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Hot air ahead of COP24

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Hot air ahead of COP24

Australians calling for action at COP15 in Copenhagen in 2009.

Australians calling for action at COP15 in Copenhagen in 2009.

Image by Erland Howden CC:BY,SA

Australians calling for action at COP15 in Copenhagen in 2009.

Image by Erland Howden CC:BY,SA

Image by Erland Howden CC:BY,SA

Australians calling for action at COP15 in Copenhagen in 2009.

Henry Sims and James Hanlon

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With the Katowice COP24 Climate Change Conference just over two weeks away, the progress of Australia’s commitments to the United Nations Framework Convention for Climate Change (UNFCCC) and The Paris Agreement are under the lens.

The Paris Agreement aims to keep global temperature increases below 2 degrees Celsius before the end of the century. Each nation party to the agreement is required to develope and communicate to the United Nations Framework Convention of Climate Change (UNFCCC) a Nationally Determined Contribution (NDC) outlining what they are doing to meet that goal.

For Australia, whose NDC commitment is outlined here by the Department of the Environment and Energy, this means bringing emissions down by 26-28% below 2005 levels by 2030, something PM Scott Morrison believes we will have no problem achieving

Since ratifying the Paris Agreement – a climate change policy created by UNFCCC – in November 2016, the Federal Government has held strong that Australia will meet its emission reduction targets, with PM Morrison recently claiming that Australia will do so “in a canter” based on strong improvements in our emissions per capita.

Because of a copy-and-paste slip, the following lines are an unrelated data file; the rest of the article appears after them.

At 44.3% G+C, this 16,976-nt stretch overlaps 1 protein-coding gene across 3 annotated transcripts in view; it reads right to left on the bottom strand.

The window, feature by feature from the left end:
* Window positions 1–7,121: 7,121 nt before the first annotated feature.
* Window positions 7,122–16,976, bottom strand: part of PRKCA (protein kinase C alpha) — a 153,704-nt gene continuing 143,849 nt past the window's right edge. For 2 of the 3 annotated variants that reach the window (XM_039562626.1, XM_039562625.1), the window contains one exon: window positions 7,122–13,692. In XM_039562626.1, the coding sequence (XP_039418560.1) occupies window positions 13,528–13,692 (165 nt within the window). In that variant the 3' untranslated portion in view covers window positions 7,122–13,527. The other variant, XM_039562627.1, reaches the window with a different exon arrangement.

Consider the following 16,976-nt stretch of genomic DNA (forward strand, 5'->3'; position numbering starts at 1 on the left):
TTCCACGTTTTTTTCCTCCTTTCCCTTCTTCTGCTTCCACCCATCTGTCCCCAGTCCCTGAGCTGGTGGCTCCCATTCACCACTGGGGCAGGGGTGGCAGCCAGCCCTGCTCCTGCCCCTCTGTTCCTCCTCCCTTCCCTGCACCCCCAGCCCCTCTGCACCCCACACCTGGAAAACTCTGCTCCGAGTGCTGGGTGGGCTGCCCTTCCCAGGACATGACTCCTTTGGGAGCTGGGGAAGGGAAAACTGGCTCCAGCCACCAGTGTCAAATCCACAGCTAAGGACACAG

The March National Greenhouse Gas Inventory released by the Department of Environment and Energy supports the PM’s claims. Since 1993 emissions per capita have dropped by 24%, putting us on track for our per capita emission reduction target of 52% by 2030.

To environmental and climate advocates, this argument is misleading. The Australia Institute (TAI), an independent think-tank, pointed out in a recent report that Australia’s target under the Paris Agreement is not set in terms of GDP – rather being a target set in terms of absolute emissions.

 

The authors of the TAI report, former Australian representative to the UN climate change conference Richie Merzian and Matt Grundoff, an Economist who previously worked at the Department of Climate Change and Energy Efficiency, were scathing in their assessment.

“Australia’s Paris commitment is not to reduce emissions per person or per dollar of real GDP but rather to reduce emissions in absolute terms.” The report claims that “If the current trend continues… Australia’s total emissions will continue to rise and it will not meet its Paris target.”

The Climate Action Tracker, an international organisation that assesses emissions by country, are even more scathing of Australia’s current trend. In their recent report on Australian emissions they say: “While the Federal Government continues to maintain… that Australia is on track to meet the 2030 target, the Climate Action Tracker is not aware of any factual basis, published by any analyst or government agency, to support this. To the contrary, Australia’s emissions are increasing.”

While the Government remains fixated on the vote winning issue of stabilising power prices, Australia seems to be moving further away from its Paris promise.

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Hot air ahead of COP24